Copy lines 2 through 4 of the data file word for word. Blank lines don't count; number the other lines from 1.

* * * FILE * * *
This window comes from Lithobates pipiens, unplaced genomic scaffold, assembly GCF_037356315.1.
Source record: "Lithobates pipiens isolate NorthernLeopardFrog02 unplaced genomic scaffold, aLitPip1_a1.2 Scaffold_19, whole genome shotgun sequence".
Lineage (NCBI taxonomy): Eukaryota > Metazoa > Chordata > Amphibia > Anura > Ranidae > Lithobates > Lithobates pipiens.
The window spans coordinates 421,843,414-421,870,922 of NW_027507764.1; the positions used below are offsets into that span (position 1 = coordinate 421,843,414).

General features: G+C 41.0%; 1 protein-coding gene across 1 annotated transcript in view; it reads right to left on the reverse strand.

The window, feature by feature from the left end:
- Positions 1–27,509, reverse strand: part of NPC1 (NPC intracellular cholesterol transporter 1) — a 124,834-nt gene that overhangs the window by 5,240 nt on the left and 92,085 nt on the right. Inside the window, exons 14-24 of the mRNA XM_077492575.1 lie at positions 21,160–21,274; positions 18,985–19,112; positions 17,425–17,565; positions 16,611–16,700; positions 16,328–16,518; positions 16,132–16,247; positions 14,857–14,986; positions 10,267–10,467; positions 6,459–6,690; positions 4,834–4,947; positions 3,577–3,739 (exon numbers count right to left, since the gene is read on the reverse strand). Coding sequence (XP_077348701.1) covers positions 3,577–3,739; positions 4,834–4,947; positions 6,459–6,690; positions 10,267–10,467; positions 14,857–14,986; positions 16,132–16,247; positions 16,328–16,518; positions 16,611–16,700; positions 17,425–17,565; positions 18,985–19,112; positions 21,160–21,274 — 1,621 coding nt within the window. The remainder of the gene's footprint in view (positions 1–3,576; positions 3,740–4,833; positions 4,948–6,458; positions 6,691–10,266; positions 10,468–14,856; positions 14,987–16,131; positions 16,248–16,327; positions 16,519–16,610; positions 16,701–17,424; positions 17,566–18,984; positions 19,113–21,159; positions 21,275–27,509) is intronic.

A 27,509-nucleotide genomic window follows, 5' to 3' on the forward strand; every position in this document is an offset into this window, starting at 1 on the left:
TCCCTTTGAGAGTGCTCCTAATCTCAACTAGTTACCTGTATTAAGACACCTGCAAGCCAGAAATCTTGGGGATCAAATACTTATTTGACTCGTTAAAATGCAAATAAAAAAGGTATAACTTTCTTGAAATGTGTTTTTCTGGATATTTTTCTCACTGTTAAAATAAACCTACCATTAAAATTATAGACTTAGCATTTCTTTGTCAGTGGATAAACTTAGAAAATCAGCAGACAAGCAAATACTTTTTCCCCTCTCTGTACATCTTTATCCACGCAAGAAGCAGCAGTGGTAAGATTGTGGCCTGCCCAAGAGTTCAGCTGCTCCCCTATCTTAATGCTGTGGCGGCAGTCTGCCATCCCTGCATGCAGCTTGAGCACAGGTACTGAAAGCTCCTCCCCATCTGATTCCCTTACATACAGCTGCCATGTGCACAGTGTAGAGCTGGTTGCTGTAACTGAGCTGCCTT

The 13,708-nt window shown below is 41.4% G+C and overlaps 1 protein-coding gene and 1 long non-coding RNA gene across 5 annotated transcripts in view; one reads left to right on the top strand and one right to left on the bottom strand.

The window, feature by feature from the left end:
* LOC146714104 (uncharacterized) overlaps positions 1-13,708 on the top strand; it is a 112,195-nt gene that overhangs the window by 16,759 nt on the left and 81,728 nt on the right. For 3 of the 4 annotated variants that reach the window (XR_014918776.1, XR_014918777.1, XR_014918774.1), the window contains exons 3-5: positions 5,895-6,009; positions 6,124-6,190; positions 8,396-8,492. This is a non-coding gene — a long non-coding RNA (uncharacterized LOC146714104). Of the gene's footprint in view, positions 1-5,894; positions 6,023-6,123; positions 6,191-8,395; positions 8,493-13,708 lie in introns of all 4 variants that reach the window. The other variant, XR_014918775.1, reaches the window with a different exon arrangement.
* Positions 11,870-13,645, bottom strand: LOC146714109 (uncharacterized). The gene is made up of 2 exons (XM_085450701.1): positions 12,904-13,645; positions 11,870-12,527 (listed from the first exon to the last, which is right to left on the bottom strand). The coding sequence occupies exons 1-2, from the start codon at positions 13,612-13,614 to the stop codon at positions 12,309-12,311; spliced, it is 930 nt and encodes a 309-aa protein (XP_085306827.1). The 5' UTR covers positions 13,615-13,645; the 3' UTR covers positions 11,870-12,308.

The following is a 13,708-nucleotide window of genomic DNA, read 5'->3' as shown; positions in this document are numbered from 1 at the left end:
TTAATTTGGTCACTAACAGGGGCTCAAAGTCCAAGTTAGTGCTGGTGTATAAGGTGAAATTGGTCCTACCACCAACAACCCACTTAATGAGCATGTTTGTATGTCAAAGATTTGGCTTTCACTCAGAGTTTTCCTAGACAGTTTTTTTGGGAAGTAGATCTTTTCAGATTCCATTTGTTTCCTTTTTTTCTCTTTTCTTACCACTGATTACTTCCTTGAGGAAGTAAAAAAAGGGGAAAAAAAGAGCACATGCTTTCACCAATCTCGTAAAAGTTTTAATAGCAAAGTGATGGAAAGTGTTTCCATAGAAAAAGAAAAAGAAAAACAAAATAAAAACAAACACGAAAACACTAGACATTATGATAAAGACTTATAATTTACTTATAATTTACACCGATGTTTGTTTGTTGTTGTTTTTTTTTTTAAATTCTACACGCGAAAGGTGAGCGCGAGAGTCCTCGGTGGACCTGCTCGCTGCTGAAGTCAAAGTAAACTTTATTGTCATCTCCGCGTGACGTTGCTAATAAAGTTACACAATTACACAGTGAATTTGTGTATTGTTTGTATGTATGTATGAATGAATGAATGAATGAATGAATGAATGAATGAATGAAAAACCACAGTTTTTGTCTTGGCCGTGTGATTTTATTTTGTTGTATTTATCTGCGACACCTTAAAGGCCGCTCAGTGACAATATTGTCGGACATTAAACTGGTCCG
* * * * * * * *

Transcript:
Source record: "Lithobates pipiens isolate NorthernLeopardFrog02 unplaced genomic scaffold, aLitPip1_a1.2 Scaffold_19, whole genome shotgun sequence".
Lineage (NCBI taxonomy): Eukaryota > Metazoa > Chordata > Amphibia > Anura > Ranidae > Lithobates > Lithobates pipiens.
The window spans coordinates 421,843,414-421,870,922 of NW_027507764.1; the positions used below are offsets into that span (position 1 = coordinate 421,843,414).